Sir Henry Herbert
|2nd Earl of Pembroke|
|Died||19 January 1601 (aged 62–63)|
|Buried||Salisbury Cathedral, Salisbury, England|
|Spouse(s)||Lady Katherine Grey|
Lady Catherine Talbot
|Issue||William Herbert, 3rd Earl of Pembroke|
Philip Herbert, 4th Earl of Pembroke
Lady Anne Herbert
|Father||William Herbert, 1st Earl of Pembroke|
|Mother||Anne Parr, Countess of Pembroke|
He was the son of William Herbert, 1st Earl of Pembroke, and Anne Parr. His aunt was queen consort Catherine Parr, last wife of King Henry VIII. His uncle was William Parr, 1st Marquess of Northampton, who was an influential man during the reigns of Edward VI and Elizabeth I. Herbert was responsible for the costly restoration of Cardiff Castle. Pembroke, like other members of his family, was a man of culture. He was a special patron of antiquaries and heralds and collected heraldic manuscripts.
In 1554, while his father was entertaining the entourage of Philip II of Spain's men at Wilton House, Herbert's discreet manners caught the attention of the Marquis de las Navas and he was made a gentleman of the chamber to King Philip upon his arrival in England. In 1557, he took part in a tournament held before Queen Mary, and accompanied his father to the siege of St. Quentin.
On his father's death in 1570, he succeeded to the Earldom of Pembroke and on 4 April 1570 was appointed Lord Lieutenant of Wiltshire. In right of his mother, Anne Parr, he succeeded as Lord Parr and Ros of Kendal, Lord FitzHugh, Lord Marmion, and Lord Quentin on 1 August 1571.
In the court intrigues of Elizabeth's reign, Pembroke was regarded as a partisan of Robert Dudley, 1st Earl of Leicester, and was certainly in very intimate relations with him. He took a prominent part in the trials of the 4th Duke of Norfolk; Mary, Queen of Scots in October 1586; and Norfolk's son Philip Howard, Earl of Arundel, in 1589.
In 1586, he succeeded his father-in-law, Sir Henry Sidney, as Lord President of Wales, a position he held until his death, and became at about the same time Vice-Admiral of South Wales. From thenceforth, he spent much time at Ludlow Castle, the official residence of the president of Wales where he actively discharged the duties of his office.
In 1595, Pembroke was described as 'very pursife and maladise' and by September 1599, 'his life was despaired of'. Herbert died at Wilton House leaving his lady 'as bare as he could and bestowing all on the young lord even to her jewels'. He was buried in Salisbury Cathedral.
Marriages and issueEdit
He was married to Lady Catherine Grey, sister of Lady Jane Grey, on 25 May 1553, in a political match arranged by their parents in the hopes of assisting the Duke of Northumberland with his plan to secure the succession of Lady Jane who on the same day alongside her sister married the Duke's younger son, Lord Guildford Dudley. The union was never consummated, and in 1554, Queen Mary's influence led to the consent of Herbert's father's dissolution of the marriage.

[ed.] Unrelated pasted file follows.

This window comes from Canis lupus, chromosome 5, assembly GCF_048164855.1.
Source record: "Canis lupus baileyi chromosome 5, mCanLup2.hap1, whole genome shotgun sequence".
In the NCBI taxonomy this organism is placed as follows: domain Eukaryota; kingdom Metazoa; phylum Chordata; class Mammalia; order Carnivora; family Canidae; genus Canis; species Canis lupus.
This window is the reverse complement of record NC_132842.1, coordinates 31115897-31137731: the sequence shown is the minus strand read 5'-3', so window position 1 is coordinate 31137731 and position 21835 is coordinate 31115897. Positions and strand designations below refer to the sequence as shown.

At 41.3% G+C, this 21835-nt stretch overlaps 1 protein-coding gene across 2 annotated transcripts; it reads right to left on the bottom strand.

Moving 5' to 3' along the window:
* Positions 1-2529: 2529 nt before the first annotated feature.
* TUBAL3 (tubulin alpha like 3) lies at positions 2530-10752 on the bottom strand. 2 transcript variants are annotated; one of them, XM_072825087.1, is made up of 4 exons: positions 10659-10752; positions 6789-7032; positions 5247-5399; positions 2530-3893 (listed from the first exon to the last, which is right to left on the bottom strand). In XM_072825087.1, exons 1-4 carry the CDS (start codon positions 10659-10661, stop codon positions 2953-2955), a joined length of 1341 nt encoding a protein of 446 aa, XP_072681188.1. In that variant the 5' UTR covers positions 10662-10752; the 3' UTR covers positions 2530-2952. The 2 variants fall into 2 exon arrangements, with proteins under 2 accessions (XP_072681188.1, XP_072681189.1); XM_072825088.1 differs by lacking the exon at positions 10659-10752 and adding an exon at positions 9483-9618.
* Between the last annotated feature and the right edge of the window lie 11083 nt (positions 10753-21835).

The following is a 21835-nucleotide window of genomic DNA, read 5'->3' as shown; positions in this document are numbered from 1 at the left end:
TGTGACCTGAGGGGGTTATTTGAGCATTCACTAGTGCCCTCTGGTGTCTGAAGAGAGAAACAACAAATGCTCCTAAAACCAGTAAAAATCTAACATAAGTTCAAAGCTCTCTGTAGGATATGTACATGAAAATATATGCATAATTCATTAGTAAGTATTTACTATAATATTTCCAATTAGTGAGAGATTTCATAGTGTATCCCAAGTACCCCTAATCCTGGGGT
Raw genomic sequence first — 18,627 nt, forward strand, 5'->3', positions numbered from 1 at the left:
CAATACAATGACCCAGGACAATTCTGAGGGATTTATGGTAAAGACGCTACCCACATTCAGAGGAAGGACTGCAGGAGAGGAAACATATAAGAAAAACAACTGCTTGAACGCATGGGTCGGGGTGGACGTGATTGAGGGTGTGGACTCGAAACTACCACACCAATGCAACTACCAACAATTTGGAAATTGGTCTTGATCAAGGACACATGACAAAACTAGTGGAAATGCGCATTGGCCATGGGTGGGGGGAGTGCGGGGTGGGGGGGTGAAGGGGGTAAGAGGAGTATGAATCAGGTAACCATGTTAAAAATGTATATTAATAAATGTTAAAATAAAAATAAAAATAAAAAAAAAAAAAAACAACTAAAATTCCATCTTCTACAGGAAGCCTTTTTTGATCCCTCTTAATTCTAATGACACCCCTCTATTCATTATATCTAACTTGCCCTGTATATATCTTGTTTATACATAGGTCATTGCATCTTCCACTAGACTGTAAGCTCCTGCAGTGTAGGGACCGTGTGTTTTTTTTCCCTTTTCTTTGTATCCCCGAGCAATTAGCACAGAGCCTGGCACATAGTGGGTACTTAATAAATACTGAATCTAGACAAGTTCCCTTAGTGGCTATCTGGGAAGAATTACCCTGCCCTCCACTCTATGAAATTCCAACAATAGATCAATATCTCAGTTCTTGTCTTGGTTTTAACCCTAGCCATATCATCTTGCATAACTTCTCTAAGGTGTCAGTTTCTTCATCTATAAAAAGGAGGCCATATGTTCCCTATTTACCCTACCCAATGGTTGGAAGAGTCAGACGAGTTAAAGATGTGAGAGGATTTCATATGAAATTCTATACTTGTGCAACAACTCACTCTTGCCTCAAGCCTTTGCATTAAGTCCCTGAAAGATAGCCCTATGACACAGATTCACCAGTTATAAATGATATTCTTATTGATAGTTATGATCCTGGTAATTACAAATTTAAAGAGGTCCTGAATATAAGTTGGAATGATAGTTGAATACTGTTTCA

His second wife was Lady Catherine Talbot, daughter of George Talbot, 6th Earl of Shrewsbury, and his wife Lady Gertrude Manners, daughter of Thomas Manners, 1st Earl of Rutland. Queen Elizabeth was extremely fond of Lady Catherine and when Catherine developed a fatal illness she often visited her at Baynard's Castle. She died in 1575 leaving no children by Herbert.
By April 1577, Herbert married his third wife, the former Mary Sidney, daughter of Sir Henry Sidney and Lady Mary Dudley, daughter of John Dudley, 1st Duke of Northumberland. Their children included William and Philip, who both were Earl of Pembroke after their father, Katherine (who died as a small child), and Lady Anne Herbert, who died young.
The armour of Henry Herbert is now on display at the Metropolitan Museum of Art in New York in the Arms and Armor galleries. It was made in 1580 at the Greenwich armoury, a royal workshop founded by Henry VIII to produce armour for the English nobility, chiefly Henry, without having to commission it from overseas. His portrait, and that of his father William, are on display at the National Museum Wales in Cardiff, adjacent to Cardiff Castle which the family owned and occupied for much of the 16th century.
- Haynes, Alan. Sex in Elizabethan England. Gloucestershire: Sutton Publishing Limited, 1997. ISBN 0-905778-35-9
- Lee, Sidney, ed. (1891). . Dictionary of National Biography. Vol. 26. London: Smith, Elder & Co. pp. 189–90.
- Chisholm, Hugh, ed. (1911). Encyclopædia Britannica. Vol. 21 (11th ed.). Cambridge University Press. p. 79. .
- Eric Ives. Lady Jane Grey: A Tudor Mystery. John Wiley & Sons. 2009. p. 321
- "The Sidney Homepage - Biography of the Countess of Pembroke".